a house in napa, part one.

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Our house in Napa sits on top of a hill, five miles up the curviest road I’ve ever driven on. It’s missing guardrails and flanked on both sides by small patches of vineyards and private, appointment-only wineries. The house itself is set back from the road. Past the gated entry, we pass a solitary solar panel and a totem pole. We arrive after everyone else. They’re by the pool. We unpack our things in the smallest bedroom and I take my camera before we lose what’s left of the sun. I try and photograph every strange thing I see in the house but it’s impossible, and I don’t even know if the photographs give it  justice. It’s someplace you have to see for yourself; describing it is almost useless.

My brother is in Napa, too, and we meet him for wine tastings and a late lunch. We see a witless pet owner lock his baby pitbull in the car for a half hour in the hundred degree heat. By the time someone realizes what’s happened and convinces him to let the poor animal out, the dog is almost dead. We watch it lie lifeless on the cool tile of the wine room. He’s hardly bigger than a stuffed teddy bear and just the tip of his tongue sticks out of his mouth.

The next day I have work to do for school and so skip lunch and the first winery. By the time I meet the group in the early afternoon, it feels like everyone is buddied up. It’s hard to get into the groove of things. The wine tasting is held in the coldest part of the winery and afterwards I eat pasta salad in the car and try to avoid a budding sensation of  loneliness. You know, the kind of loneliness you can only feel when surrounded by a large group of people. The kind of anti-lonely-loneliness. The kind that doesn’t make much sense.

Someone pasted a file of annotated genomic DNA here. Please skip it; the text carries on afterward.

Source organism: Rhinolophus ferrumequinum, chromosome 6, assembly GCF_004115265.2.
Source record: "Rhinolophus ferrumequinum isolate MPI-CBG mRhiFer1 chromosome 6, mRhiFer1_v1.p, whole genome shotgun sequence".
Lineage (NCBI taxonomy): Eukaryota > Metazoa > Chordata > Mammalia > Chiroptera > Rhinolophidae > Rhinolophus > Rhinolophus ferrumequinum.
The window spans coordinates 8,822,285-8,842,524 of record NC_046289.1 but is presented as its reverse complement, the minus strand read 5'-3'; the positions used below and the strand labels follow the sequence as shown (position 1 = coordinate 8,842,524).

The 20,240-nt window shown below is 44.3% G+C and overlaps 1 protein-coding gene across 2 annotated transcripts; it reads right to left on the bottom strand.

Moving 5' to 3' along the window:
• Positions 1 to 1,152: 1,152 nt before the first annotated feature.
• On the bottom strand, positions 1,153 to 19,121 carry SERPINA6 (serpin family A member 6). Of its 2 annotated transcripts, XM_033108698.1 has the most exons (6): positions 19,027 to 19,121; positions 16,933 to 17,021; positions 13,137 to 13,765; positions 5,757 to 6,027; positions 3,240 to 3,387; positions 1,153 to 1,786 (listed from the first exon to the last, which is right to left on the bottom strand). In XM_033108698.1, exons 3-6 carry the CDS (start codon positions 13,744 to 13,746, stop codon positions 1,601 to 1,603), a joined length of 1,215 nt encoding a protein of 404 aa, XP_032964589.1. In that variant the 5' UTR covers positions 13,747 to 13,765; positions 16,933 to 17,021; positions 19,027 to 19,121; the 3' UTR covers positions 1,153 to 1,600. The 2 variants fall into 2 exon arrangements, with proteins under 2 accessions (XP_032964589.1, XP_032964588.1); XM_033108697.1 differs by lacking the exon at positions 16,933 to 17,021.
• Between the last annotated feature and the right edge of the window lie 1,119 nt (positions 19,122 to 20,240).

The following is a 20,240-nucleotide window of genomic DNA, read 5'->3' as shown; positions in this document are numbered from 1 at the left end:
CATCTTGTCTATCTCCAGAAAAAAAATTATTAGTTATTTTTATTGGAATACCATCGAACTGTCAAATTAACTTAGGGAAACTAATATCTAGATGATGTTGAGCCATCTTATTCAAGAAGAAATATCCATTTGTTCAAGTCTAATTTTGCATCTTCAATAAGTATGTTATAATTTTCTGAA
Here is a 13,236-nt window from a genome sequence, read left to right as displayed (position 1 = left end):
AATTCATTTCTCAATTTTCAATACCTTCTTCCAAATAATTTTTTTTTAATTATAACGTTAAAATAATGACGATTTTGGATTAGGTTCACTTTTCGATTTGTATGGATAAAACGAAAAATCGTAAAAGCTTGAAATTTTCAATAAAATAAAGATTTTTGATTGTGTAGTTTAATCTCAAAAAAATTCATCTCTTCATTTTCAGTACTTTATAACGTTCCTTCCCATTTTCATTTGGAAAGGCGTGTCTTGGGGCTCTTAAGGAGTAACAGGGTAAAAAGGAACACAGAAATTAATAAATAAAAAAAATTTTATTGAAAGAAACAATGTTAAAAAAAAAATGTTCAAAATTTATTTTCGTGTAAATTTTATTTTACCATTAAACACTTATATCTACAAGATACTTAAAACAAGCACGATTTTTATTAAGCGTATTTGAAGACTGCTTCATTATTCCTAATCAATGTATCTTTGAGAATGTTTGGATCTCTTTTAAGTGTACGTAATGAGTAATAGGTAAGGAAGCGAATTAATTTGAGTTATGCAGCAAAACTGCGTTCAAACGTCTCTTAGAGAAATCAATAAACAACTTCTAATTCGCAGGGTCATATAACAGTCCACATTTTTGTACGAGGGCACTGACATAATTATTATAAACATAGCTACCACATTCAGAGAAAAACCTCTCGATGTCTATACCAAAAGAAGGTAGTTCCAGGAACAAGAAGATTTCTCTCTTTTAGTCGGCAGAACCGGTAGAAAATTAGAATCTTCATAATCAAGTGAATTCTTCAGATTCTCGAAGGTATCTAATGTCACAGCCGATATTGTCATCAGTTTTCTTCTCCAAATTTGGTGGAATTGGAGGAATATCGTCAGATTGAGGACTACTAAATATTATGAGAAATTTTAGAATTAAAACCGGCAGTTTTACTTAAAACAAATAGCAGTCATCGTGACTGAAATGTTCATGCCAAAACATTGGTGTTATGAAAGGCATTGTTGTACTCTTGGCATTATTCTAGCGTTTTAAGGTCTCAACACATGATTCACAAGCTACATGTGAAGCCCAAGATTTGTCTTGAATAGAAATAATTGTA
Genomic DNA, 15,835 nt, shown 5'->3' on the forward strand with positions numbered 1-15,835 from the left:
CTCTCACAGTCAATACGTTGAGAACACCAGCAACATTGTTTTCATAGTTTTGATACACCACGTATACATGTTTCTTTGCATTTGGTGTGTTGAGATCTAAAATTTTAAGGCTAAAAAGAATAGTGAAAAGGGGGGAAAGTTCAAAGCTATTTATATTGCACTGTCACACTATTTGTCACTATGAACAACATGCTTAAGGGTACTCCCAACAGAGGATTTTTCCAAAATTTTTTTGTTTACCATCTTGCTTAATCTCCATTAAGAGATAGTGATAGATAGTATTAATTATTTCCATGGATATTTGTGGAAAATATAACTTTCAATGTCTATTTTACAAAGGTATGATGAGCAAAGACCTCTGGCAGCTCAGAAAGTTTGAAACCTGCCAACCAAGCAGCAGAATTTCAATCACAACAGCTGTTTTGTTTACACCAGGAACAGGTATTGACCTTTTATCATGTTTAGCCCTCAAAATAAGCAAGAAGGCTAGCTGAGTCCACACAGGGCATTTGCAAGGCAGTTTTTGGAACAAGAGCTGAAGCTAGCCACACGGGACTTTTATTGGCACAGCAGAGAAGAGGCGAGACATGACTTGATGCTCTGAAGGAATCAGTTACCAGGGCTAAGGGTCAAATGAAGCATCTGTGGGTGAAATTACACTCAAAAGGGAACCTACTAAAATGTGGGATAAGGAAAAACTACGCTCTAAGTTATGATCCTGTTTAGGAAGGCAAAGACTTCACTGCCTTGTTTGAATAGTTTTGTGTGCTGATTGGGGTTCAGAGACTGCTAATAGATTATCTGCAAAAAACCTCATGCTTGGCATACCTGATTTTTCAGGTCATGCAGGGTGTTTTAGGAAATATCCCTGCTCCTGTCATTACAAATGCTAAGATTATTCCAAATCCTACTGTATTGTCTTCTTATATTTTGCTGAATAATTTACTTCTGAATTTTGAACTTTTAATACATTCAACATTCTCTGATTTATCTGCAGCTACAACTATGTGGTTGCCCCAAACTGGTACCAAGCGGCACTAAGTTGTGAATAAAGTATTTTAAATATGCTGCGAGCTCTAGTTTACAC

The next day I write in the morning. It’s hard to find a quiet place to sit, and as soon as I do, I feel like I’m missing out on something important. But when I go and check, everyone is only silent by the pool. S googles what sort of  bug is swimming around in the water. I read a book of short stories on a hammock and wonder if I’ll ever make sense of California. The heat, the sun, the water. It all feels a little bit like a foreign country right now. Or maybe even—some similar (but barely) alien planet.

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photographs taken in Napa Valley, California

with a Canon 60D

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2 thoughts on “a house in napa, part one.

  1. hello hello! i’ve been following your blog(s) for a while – i’m not a big blog reader so i end up forgetting about all of the blogs i like and then going back and binge reading them to catch up. anyways, i’m so surprised that you have already gone to and come back from scotland! excited to see what’s ahead for you! as always, love your photos, love the feeling of your writing! i feel bad for that poor pup!

    • Hi there! Yup, I was in Scotland about ten months and now I’m in California! The time flew by (in some ways) and dragged on (in some ways) and I’m both glad I got to experience it and glad it’s now behind me. I’ve never lived in California, either, so this is a whole new adventure for me!

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